Supreme Court decision changes outlook for Pawleys Island gay couple

The Supreme Court handed down two historic decisions Wednesday in favor of gay marriage.

The provision of the Defense of Marriage Act that was struck down kept legally-married same-sex couples from receiving tax, health and pension benefits that go to married couples of the opposite sex.

In the other ruling, the justices said nothing at all about same-sex marriage itself. But the outcome will probably allow California officials to order the resumption of same-sex weddings in the state in about a month.

The high court decisions will change thousands of lives across the country, including those of a gay couple in Pawleys Island.

Tommy Starling and his husband, Jeff, have two children born to surrogate mothers and are legally married in California.

The couple were guests of President Barack Obama at the White House on Father's Day. The president even held their three-month-old son, Braxton.

When Starling heard the court had overturned the Defense of Marriage Act, he says he burst into tears of joy.

"It means that the federal government will finally recognize us a married couple and that we will not be considered second class citizens as we have been for many years," Starling said.

The couple will now be eligible for the same Social Security benefits and federal tax treatment as other couples.

But the way they're treated under South Carolina law, which doesn't recognize gay marriage, remains the same.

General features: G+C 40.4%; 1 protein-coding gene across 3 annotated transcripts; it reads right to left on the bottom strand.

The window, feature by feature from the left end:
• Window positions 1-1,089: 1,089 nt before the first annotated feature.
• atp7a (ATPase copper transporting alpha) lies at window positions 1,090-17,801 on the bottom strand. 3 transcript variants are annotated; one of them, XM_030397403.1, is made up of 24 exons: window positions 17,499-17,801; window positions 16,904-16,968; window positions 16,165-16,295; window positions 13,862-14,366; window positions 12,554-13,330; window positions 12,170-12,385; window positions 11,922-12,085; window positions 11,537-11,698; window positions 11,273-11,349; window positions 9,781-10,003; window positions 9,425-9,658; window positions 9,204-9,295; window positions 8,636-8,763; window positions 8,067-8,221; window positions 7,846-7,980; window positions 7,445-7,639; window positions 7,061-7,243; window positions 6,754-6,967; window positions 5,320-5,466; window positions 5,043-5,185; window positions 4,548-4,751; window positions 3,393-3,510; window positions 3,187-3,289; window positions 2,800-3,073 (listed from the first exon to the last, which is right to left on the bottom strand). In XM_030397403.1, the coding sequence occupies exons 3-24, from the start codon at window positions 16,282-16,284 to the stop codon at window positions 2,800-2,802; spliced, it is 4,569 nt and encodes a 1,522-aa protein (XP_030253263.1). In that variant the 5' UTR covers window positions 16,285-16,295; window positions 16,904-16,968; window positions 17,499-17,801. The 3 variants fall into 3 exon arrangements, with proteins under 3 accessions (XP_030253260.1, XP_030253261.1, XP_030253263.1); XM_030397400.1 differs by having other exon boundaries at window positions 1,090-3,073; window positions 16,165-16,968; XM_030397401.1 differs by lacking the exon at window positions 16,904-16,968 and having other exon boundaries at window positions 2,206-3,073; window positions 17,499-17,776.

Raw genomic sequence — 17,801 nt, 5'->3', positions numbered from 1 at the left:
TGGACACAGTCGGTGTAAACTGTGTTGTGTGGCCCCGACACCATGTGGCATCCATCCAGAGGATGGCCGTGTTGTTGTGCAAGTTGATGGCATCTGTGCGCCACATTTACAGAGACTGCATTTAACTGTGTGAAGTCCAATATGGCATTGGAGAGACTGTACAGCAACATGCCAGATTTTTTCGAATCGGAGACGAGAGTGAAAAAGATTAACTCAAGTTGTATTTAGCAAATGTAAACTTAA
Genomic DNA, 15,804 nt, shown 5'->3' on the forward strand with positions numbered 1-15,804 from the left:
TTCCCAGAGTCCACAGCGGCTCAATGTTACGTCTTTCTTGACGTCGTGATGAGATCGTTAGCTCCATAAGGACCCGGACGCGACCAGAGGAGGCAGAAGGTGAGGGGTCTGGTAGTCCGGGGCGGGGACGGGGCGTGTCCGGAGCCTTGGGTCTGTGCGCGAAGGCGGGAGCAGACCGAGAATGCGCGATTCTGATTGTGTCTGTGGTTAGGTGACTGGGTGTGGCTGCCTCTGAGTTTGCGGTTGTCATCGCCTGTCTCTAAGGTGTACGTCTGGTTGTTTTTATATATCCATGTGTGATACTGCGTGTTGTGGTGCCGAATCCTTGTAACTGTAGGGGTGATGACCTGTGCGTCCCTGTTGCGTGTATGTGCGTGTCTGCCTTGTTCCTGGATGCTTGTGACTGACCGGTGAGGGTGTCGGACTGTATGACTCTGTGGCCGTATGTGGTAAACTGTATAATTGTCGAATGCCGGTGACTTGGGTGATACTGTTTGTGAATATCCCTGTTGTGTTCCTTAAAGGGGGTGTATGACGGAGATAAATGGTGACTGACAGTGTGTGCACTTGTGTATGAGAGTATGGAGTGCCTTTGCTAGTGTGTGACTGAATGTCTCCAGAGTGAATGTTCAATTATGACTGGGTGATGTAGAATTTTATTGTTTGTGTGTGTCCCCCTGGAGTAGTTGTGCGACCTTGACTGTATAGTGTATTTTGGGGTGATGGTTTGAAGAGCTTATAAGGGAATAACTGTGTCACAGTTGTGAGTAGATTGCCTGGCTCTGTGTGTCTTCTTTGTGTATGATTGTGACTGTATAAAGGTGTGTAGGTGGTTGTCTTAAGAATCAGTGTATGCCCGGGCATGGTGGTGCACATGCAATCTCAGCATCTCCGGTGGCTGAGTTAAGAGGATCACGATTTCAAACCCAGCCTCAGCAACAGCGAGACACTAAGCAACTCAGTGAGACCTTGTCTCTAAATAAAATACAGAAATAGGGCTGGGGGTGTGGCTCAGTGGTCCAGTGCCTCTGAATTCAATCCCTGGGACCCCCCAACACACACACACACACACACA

Starling believes the high court ruling paves the way toward changing that.

"It's inevitable. I mean, fairness is fairness and people need to be treated equally and our day is coming and I hope it'll be soon."

Not everyone is pleased with the Supreme Court's decision.

On the WPDE NewsChannel 15 Facebook page, Bobby Hodge commented, "The sexually immoral will not have a place in heaven, or those who applaud them."

South Carolina Senator Lindsey Graham tweeted: "I'll continue to fight for & defend traditional definition of marriage."

But Starling says he senses that people's attitudes toward gay marriage are changing.

"Talking to people, letting people know who we are, changes hearts and minds one person at a time, and that ultimately changes the broad spectrum of what people think," he said.

Starling says as the generations grow up, people won't think much about gay marriage anymore. It'll just be accepted, like any other marriage, he says.

The Associated Press contributed to this report.

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